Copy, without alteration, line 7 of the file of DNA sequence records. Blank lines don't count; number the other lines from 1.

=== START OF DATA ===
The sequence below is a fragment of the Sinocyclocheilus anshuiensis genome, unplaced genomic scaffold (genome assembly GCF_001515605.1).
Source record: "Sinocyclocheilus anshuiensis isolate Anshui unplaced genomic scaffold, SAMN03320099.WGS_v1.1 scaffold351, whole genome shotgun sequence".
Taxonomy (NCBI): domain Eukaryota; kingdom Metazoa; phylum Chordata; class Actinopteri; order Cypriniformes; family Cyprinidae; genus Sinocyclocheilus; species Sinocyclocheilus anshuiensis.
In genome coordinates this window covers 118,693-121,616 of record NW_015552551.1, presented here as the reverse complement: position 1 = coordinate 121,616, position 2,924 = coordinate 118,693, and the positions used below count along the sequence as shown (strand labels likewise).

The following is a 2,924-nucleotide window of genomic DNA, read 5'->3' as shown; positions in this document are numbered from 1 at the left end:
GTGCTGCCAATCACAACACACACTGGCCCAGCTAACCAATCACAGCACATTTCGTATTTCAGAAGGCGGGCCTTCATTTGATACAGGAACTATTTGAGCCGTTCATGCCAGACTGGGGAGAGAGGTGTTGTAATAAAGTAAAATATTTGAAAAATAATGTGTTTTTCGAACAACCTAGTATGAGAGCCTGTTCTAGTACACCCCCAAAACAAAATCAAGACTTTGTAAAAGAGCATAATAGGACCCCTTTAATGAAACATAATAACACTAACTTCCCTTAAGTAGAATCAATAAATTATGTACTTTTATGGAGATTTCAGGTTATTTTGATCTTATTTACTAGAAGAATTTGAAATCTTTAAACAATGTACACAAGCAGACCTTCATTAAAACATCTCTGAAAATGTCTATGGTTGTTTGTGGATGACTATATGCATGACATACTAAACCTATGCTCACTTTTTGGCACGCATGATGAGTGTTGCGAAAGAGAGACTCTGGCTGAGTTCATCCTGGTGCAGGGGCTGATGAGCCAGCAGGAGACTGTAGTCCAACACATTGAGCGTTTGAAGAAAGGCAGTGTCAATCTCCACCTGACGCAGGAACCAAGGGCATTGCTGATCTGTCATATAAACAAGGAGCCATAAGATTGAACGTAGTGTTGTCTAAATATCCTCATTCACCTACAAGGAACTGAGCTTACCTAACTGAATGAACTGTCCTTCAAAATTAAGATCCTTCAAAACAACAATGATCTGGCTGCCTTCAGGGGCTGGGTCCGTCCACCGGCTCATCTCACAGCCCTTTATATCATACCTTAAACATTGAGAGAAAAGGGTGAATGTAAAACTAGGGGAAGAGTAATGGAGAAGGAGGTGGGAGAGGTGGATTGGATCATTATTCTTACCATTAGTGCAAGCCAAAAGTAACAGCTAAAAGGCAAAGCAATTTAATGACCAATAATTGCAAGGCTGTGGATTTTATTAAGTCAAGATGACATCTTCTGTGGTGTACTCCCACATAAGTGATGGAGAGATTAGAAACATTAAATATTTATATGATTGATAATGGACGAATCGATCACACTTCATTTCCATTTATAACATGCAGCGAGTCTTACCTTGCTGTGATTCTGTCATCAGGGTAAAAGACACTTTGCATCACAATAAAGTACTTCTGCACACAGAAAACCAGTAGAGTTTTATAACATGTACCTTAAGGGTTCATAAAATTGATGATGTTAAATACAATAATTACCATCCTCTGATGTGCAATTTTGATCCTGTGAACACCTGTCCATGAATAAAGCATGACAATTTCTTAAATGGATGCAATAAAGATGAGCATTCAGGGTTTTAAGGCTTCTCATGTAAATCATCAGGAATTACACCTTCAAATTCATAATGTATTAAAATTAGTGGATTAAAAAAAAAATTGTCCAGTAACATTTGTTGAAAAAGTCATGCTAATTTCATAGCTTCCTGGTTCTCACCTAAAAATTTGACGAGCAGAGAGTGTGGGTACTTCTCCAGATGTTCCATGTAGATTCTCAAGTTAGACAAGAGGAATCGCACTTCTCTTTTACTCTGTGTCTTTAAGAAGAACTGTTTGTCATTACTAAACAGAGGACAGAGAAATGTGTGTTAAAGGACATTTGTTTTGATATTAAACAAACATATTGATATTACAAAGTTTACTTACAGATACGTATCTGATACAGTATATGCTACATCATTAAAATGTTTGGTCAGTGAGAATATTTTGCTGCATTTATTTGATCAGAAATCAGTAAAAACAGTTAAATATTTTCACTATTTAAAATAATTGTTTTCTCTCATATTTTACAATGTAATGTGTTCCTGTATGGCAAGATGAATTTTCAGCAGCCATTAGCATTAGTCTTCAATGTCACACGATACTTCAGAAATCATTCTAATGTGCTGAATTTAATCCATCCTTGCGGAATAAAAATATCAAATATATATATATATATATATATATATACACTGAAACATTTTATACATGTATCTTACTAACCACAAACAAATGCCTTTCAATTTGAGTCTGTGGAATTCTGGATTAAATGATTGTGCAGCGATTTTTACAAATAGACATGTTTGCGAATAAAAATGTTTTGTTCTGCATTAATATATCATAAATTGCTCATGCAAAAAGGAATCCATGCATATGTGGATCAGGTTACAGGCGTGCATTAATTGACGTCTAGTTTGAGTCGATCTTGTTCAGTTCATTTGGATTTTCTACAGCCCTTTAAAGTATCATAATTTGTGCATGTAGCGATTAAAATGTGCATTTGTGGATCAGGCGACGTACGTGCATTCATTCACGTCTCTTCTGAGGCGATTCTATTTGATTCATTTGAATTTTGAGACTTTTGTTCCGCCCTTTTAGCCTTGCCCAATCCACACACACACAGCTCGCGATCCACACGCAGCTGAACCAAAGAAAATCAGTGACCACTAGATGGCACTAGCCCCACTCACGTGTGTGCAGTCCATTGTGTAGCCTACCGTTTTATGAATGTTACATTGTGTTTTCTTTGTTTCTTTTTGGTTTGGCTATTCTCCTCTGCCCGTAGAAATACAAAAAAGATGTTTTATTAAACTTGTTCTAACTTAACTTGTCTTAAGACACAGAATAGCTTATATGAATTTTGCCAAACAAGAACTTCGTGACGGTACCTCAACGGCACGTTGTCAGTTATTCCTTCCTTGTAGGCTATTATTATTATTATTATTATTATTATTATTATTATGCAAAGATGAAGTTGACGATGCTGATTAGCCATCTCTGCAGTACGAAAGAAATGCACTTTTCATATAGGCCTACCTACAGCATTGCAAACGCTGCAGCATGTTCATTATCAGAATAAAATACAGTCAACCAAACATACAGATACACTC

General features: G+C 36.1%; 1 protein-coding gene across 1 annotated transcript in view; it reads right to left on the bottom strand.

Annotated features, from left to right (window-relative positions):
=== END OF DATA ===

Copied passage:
General features: G+C 36.1%; 1 protein-coding gene across 1 annotated transcript in view; it reads right to left on the bottom strand.